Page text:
Optimize Your Training Program (Sample Workout Incl.)

Optimize Your Training Program (Sample Workout Incl.)

Full body stimulus is the biggest driver of growth, metabolic function, and hormones for the human body. It allows the greatest stress to be placed on the body and in return a bigger dose of change. 

 So why miss out on the benefits of full body training everyday?

 Yet day after day in gyms all over the world there are people doing body part splits, working only the upper body, skipping out on legs, only doing legs one day a week, not taking advantage of the most optimal way to train. 

Now I know most people are already thinking about all those programs from muscle magazines and bodybuilders, they are jacked and ripped, they do only body part splits. Well here’s a little insight most of them are on performance enhancing supplements that allows them to increase muscle mass rapidly. Most people that are looking to have optimal fitness and longevity are not in that boat, hence they are not on the drugs so therefore why are you working out like a bodybuilder?

Yes, the body part split is easy and it is not complicated to think about, how to program and what exercises to do on each day. Well we are going to square you away with the tools to change that. 


Hormones and Their Importance

If we increase the hormones we drive more cell adaptations and at a faster rate, at various times throughout the day our body releases a multitude of hormones to keep building up cells and replacing old ones. Exercise gives the hormones a boost, and strength training especially puts a big dose on the body.

Study after study has shown that big movements exercises like the deadlift, squat and hang clean drive the most adaptations in the body. The best bang for your buck. They should be incorporated more into programs on a daily basis.

When a heavy or repeated stress is put on the body it sends a signal of help, asking for the blueprints to build the cell to be stronger and more resilient. In return the brain sends signals to the hypothalamic-pituitary-adrenal axis to help out. In return it releases testosterone and growth hormone to help build the cells back up and be able to handle the stress again.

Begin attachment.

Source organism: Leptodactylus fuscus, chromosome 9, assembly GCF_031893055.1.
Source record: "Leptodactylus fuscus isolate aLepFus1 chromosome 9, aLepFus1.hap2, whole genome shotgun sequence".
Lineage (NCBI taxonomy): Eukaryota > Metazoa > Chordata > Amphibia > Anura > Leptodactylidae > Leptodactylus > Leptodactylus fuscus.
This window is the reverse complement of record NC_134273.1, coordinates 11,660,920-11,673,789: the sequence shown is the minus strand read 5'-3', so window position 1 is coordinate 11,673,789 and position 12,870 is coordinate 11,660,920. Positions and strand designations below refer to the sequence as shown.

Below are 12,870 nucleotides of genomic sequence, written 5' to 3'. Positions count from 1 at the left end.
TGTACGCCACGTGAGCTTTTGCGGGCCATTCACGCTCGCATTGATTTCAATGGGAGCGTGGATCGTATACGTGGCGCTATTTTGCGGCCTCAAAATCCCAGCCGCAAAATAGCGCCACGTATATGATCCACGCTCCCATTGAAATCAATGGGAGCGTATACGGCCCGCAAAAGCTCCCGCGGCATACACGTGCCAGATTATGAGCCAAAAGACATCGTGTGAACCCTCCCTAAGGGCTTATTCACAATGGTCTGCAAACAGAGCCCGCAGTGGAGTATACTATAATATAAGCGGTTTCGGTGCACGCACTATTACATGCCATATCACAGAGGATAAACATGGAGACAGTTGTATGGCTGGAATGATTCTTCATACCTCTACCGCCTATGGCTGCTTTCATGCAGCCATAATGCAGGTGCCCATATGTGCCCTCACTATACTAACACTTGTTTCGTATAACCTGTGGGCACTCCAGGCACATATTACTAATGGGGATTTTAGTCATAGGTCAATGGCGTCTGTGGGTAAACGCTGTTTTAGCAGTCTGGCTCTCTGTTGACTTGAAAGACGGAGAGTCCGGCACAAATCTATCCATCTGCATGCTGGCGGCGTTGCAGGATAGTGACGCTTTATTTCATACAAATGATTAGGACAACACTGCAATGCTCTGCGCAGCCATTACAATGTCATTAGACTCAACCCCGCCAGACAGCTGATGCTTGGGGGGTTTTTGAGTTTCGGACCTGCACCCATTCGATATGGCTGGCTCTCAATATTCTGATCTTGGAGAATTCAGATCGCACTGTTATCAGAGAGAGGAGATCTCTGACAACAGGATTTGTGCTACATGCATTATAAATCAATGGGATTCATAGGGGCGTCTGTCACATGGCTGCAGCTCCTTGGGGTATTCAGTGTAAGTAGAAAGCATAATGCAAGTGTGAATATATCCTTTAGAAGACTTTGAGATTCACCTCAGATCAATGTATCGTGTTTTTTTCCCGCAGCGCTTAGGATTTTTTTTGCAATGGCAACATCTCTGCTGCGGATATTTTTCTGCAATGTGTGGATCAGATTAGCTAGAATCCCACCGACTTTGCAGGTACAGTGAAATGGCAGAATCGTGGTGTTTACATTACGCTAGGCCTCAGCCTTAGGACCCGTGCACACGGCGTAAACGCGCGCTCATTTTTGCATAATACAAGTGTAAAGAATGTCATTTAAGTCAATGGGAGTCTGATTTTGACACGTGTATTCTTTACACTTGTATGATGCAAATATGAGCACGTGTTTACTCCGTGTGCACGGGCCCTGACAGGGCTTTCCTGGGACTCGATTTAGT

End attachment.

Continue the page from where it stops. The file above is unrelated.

Acute bouts of intense exercise drive hormone response for a short period of time,, hormonal response declines about 30 minutes post workout back to a baseline level. What this means is that in the 45-60 minutes you are working out you want to give the biggest increase of hormonal response to the body to create change.  After about 60 minutes anabolic hormones start to decline and more catabolic (breakdown) hormones kick in as the body knows it has to provide energy longer due to the stress, meaning ideally you should be getting all your work in in that 60 minute window workout. 

Hormones increase as exercise intensity increases, if there are rigorous work bouts with little recovery or heavy weights being moved that drives the alarm for change even more thus more hormones released to fulfill that order.  The blueprint for increasing the benefits of hormones is to lift heavy things or lift lighter loads to failure or exhaustion, aka stress the system a whole hell of a lot.